REGISTRATION CLOSES ON FRIDAY, MAY 7th AT 11:59PM PST.
Carbonate‐hosted ore deposits (including skarn and carbonate-replacement deposits, Carlin-type gold deposits) often have very limited mineralogical and lithogeochemical alteration halos. The highly reactive carbonate host rocks neutralize acidic hydrothermal fluids, limiting the ability of those fluids to cause hydrothermal alteration or transport pathfinder elements into the surrounding rocks. This makes them difficult exploration targets and recognising a “near miss” during exploration may be challenging. However, carbon and oxygen stable isotope ratios in the rocks surrounding carbonate‐hosted ore deposits often record large alteration halos (on the order of hundreds of meters to kilometers) which can be used to identify and vector toward ore bodies.
In this half-day short course, it will cover the practical information that you need in order to successfully test and apply stable carbon and oxygen isotope analyses, alongside other industry-standard exploration tools, to explore for ore bodies hosted within carbonate host rocks. The course will cover:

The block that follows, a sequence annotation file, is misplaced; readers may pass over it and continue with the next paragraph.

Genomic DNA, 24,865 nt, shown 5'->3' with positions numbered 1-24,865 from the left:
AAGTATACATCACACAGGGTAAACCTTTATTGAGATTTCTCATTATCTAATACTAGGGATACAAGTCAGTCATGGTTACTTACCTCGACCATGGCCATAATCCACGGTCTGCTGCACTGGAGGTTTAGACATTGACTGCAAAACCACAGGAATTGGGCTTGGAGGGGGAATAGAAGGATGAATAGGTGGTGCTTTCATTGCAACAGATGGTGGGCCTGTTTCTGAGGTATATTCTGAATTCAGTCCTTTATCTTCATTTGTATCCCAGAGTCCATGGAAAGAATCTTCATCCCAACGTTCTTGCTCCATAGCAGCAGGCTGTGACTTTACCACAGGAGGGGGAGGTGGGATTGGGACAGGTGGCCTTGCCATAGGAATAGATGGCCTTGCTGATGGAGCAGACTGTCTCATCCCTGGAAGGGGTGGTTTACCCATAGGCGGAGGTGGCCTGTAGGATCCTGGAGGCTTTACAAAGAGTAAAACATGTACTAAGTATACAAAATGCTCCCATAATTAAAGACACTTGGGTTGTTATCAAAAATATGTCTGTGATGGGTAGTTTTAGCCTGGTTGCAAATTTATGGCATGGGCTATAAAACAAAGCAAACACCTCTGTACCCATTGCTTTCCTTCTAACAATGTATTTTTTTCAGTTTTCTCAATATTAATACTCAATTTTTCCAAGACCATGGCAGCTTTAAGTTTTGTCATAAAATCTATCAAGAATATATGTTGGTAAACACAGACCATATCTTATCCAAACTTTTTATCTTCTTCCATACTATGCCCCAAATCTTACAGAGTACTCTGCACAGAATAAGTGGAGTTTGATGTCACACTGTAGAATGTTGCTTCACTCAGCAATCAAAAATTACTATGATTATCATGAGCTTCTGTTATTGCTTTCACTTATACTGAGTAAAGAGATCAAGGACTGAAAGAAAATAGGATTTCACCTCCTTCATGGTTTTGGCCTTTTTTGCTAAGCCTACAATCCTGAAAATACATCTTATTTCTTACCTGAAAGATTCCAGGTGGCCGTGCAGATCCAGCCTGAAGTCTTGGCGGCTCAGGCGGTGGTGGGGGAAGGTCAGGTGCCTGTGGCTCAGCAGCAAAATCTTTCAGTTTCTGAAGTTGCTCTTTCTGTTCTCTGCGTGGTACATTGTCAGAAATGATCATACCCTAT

- An introduction to stable isotopes
- Isotopes, fluids and ore deposits
- Fluid-rock reaction and reaction fronts
- Determining isotope backgrounds
- Collecting stable isotope data in carbonate rocks
- A case study from the Mount Isa copper deposits including integration of isotopes and lithogeochemistry
- Conceptual use of isotopes in early-stage exploration in poorly characterised systems
- Use of isotopes in a carbonate-hosted exploration workflow
In Preparation for This Course:
- Digitized course materials will be made available to all participants few days prior to the short course (a link will be shared).